Prof Pennington said the key to tackling HAIs was to continue with measures already in place, but to do them better. He added: "At the moment we are just about holding our own, but cases of MRSA are not going down and C difficile is going up. We need to continue to implement policies to control antibiotic prescribing, which contributes to resistance. "The cleaning and hand hygiene must also be a key focus. I am also in favour of screening, but it would need to consider what we do with patients who are carrying the bugs." Prof Pennington said Scotland and the UK in general did not have enough isolation facilities to care for patients with an infection, and added that there was evidence of more virulent strains of infections spreading.

Moya Stevenson, of campaign group MRSA Action UK, said it wanted to see screening for MRSA in hospitals. She added: "Bed occupancy rates have to be reduced within our hospitals and this will reduce quite significantly those rates of infections." Willie Duffy, from health union Unison, said that the quality of cleaning in hospitals had declined since the introduction of competitive tendering of hospital cleaning in the 1980s and the continuing outsourcing of cleaning at PFI hospitals. He added: "It is no coincidence the lowest levels of HAI in the UK are found where there are the lowest levels of contracting out - in Wales."


Let's fight back against the new Model Army

Like voodoo forecasts, computer models of climate change are being used to stifle political discussion and resign man to his Fate. Given the sad state of history education these days, I guess I should note that the original New Model Army was mostly comprised of Christian fundamentalists, was in part led by Oliver Cromwell and ultimately brought about the beheading of Charles I. So the heading above is basically a pun

Everybody models nowadays. Nothing gives a new forecast, policy or strategy more weight than knowing that it is, in some way, the product of a computer model. The world's top capitalists use models to perform `what if?' exercises on crises and disasters, and to simulate future business growth. Governments bow down to models on all sorts of issues: right now, Britain's chief scientist is modeling the future of UK obesity. Yet computer models are not all they're cracked up to be. They remain based on a host of untested assumptions; worse, they tend to reduce human beings simply to the role of passive victims - helpless spectators in front of unfolding Great Events.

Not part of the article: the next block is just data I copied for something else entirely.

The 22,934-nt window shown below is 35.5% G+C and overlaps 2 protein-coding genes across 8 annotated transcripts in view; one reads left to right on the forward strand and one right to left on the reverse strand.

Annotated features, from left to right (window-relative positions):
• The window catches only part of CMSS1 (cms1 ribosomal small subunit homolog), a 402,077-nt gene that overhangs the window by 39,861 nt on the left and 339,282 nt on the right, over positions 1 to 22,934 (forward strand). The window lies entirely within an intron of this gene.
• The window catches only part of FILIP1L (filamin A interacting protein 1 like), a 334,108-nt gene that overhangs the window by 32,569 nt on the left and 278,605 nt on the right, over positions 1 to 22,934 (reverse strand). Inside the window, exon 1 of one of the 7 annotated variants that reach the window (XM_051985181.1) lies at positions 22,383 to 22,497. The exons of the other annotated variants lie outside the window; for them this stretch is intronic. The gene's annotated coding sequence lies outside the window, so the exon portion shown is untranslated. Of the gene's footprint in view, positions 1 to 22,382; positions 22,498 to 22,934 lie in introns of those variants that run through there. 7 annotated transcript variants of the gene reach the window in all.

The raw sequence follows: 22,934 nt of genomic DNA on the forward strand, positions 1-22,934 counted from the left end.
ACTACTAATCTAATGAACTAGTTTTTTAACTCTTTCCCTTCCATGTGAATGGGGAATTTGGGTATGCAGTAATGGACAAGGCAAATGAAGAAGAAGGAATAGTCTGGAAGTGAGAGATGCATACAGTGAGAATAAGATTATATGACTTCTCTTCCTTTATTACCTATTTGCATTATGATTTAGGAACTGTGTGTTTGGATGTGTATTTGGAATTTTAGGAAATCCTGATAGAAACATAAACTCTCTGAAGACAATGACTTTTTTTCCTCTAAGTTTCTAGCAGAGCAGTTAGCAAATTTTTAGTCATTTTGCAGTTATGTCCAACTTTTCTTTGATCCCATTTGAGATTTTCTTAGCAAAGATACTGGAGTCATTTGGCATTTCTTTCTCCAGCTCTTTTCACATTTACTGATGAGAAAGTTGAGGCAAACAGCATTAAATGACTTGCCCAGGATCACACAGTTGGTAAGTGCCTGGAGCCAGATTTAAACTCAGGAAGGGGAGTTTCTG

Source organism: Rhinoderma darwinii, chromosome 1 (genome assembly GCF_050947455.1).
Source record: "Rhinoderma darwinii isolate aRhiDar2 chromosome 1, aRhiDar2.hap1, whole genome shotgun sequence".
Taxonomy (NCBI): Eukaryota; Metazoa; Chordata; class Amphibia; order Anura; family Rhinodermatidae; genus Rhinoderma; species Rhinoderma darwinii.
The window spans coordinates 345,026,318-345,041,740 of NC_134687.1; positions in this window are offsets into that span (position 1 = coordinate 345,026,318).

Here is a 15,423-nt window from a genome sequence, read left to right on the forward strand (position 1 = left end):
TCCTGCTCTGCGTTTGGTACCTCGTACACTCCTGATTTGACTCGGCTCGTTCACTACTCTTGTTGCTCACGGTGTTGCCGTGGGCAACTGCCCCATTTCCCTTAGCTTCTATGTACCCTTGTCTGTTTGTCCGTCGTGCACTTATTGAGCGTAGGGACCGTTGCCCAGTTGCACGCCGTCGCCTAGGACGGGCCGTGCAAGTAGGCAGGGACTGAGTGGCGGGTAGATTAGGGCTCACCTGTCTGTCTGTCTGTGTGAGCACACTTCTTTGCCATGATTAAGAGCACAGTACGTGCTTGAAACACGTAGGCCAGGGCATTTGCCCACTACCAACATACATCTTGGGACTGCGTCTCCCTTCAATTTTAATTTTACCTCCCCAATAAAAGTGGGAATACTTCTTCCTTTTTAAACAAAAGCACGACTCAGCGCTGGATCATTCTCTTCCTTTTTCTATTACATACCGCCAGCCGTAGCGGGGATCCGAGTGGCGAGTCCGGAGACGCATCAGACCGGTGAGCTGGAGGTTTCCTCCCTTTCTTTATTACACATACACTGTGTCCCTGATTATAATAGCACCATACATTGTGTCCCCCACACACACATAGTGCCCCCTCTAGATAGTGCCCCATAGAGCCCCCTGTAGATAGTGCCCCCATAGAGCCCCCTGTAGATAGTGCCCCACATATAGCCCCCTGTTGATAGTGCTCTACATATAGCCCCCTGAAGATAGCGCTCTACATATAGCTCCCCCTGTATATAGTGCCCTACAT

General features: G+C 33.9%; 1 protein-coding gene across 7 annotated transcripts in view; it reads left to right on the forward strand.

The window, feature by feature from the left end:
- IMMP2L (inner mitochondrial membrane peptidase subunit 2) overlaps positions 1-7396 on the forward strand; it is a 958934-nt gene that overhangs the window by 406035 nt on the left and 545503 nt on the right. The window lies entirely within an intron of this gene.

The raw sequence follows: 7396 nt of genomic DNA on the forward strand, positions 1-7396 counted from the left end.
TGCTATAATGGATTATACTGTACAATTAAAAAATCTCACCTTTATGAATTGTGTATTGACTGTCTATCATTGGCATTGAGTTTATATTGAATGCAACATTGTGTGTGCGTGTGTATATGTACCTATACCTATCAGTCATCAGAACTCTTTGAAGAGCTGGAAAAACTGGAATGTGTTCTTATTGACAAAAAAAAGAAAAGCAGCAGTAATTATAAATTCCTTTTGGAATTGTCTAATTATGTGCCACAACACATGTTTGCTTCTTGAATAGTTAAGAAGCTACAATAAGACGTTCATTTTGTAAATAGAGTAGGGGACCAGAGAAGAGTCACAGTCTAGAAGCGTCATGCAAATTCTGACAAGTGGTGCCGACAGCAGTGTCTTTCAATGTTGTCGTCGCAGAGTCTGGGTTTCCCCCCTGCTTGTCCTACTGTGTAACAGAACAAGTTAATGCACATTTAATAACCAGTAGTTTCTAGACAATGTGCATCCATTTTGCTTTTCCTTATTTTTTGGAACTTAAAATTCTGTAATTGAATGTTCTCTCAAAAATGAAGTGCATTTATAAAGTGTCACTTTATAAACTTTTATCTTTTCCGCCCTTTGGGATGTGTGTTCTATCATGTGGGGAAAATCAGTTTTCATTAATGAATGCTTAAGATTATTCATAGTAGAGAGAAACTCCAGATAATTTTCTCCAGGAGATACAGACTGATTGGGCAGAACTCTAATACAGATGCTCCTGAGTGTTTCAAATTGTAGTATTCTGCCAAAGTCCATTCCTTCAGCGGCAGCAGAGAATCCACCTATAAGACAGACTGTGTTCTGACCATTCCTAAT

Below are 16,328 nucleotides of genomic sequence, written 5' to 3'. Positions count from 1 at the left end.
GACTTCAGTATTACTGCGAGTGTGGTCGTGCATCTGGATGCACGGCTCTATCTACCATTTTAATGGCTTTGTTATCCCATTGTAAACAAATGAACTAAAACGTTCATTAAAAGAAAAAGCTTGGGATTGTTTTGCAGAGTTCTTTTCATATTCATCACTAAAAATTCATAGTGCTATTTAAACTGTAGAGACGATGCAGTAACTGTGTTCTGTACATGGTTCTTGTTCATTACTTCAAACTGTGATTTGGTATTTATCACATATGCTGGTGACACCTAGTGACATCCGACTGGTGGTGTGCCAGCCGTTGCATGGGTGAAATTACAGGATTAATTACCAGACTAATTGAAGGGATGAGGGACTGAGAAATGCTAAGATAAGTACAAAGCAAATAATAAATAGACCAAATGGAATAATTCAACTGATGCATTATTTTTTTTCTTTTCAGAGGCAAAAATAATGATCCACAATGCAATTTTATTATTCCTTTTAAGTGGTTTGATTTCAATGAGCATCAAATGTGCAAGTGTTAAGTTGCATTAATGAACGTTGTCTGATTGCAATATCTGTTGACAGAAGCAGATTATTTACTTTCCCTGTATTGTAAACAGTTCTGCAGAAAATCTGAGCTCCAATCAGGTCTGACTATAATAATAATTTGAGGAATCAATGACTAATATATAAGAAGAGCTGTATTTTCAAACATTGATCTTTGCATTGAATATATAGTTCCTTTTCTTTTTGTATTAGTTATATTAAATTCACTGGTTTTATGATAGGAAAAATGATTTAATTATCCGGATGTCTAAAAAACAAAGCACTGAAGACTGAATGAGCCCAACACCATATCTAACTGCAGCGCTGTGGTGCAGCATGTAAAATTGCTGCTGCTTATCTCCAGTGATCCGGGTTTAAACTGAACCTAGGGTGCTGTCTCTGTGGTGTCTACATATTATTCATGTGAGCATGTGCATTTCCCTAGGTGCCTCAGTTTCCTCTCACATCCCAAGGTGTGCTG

In no other arena has modeling gained so much kudos as in climate change. Back in 2005, spiked forecast that forecasting itself was due for a boom, because of the growing sense of uncertainty suffered by government and business (see All eyes on the future, by James Woudhuysen). This prediction has proved right, but the trend has been reinforced by the way in which models of climate change have become the gold standard upon which all decision-making must be based.

The rise of models has coincided with the evaporation of the concept of human agency, of human beings consciously gaining and applying new insights through struggle. While we're supposed to realise that climate change demands the most profound spiritual and lifestyle revolution for each and every person on the planet, in computer models of the future we are consigned to a fate that is pretty much pre-ordained. Such a view demeans the capabilities of people, distorts policy, and is also simply unrealistic. In the real world, human beings do not wait for things just to happen to them; we react, adapt and innovate around problems as they arise.

Just a third of a century ago, when politics actually meant something, highly regarded analysts derided vapid computerisations of the future. When the Club of Rome published its epoch-making bestseller The Limits to Growth in 1972, reaction was sharp. Christopher Freeman, then director of the Science Policy Research Unit (SPRU) at the University of Sussex and doyen of the world's technology policy gurus, satirised the Club's approach as `Malthus with a computer'. The Fall of Man into a world of depleted resources, it was felt, could not be verified by the movement of electrons and punched cards around an IBM mainframe (1).